• Thandiwe Mathibela
Communications, South African Tourism
+27 11 895 3000
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Said to be Africa’s biggest business tourism business trade show, the event took place at Johannesburg’s Sandton Convention Centre from 28 February to 1 March, and attracted influential buyers from around the world.
It’s a flagship marketing initiative of South African Tourism (SAT), and focuses on the so-called MICE (meetings, incentives, conference, and exhibitions) industry, with offerings that appeal to local and international buyers alike.
Meetings Africa 2012 also saw the launch of the National Convention Bureau (NCB) which is going to play a crucial role in harnessing national tourism efforts.
“The NCB will add considerable value to the country’s business tourism industry,” said tourism minister Marthinus van Schalkwyk, “and will strengthen and support efforts already being made to drive expansion in business tourist arrivals to make South Africa a truly global force.”
Van Schalkwyk pointed out that through the successful staging of major events such as the 2010 Fifa World Cup, the recent COP17 climate change conference, and other sporting, business and tourism events, South Africa has established its credentials as a competent global host.
He also said that South Africa has an advantage in that the country has world-class business and conference facilities, but also excellent leisure tourism attractions and hospitable and friendly people.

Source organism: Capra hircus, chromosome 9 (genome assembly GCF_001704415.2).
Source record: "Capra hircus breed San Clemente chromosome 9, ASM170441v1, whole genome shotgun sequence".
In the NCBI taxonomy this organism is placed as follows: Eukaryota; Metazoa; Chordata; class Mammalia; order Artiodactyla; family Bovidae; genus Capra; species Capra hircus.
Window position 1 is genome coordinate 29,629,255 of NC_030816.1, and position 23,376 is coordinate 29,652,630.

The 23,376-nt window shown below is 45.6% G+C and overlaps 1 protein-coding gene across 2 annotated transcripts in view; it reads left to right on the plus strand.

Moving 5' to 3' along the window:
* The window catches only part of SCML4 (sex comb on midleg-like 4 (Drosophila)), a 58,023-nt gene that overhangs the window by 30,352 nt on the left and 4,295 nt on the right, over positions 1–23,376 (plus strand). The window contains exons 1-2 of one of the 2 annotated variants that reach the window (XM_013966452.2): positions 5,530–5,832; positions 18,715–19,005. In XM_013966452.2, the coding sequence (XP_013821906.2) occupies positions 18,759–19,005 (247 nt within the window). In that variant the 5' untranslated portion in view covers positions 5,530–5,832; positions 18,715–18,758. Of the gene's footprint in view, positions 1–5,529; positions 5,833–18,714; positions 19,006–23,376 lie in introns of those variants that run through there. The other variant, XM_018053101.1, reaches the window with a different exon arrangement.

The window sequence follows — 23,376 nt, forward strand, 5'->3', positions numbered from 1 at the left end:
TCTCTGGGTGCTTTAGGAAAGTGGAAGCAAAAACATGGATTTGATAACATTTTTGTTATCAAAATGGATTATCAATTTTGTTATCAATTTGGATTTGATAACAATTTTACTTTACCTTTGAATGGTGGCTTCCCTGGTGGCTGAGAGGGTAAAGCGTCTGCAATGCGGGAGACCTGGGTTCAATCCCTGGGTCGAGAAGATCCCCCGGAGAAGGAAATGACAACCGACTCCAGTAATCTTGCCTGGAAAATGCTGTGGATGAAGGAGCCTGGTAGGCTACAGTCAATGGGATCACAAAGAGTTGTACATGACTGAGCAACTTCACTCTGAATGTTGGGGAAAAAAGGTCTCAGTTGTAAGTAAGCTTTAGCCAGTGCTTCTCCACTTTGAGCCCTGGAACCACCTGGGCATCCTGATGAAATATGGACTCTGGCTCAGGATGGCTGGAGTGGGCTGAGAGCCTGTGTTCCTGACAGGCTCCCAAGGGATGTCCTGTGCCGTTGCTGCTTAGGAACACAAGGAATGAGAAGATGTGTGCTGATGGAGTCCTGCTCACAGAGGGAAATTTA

The NCB was established in November 2011 and is headed by executive director Amanda Kotze-Nhlapho, who joined SAT after a successful tenure as head of convention bureau and events at Cape Town Routes Unlimited.
“We believe that the industry is ready to contribute to the economy,” she said.
The NCB will offer services such as support with the planning of conventions, all aspects of the bidding process, and on-site event services.
Welcome to South Africa
A presentation on the first day by Mabeka Makola, SAT’s brand experience manager, gave details about the organisation’s SAT’s Welcome Campaign, aimed at inspiring all South Africans to welcome visitors warmly and so encourage them to return.
He said that perception of the country is a crucial factor not only in bringing visitors back, but in inspiring them to spread the word about South Africa back home.
“It’s about everyone working together to emphasis the small things that will have a greater impact on visitor perception in the long run.”
The initiative is going into its second phase of implementation, which brings the consumer on board. The first phase involved talks with the trade.
“We need to partner with small businesses to make sure that this campaign reaches the full potential, because its success relies on partnerships,” said Makola.
Significance of the BRICS partnership
A Meetings Africa panel discussion highlighted the role South Africa’s BRICS membership has played in in fuelling trade and investment in the country.
South Africa officially joined the bloc of emerging economic powers in April 2011.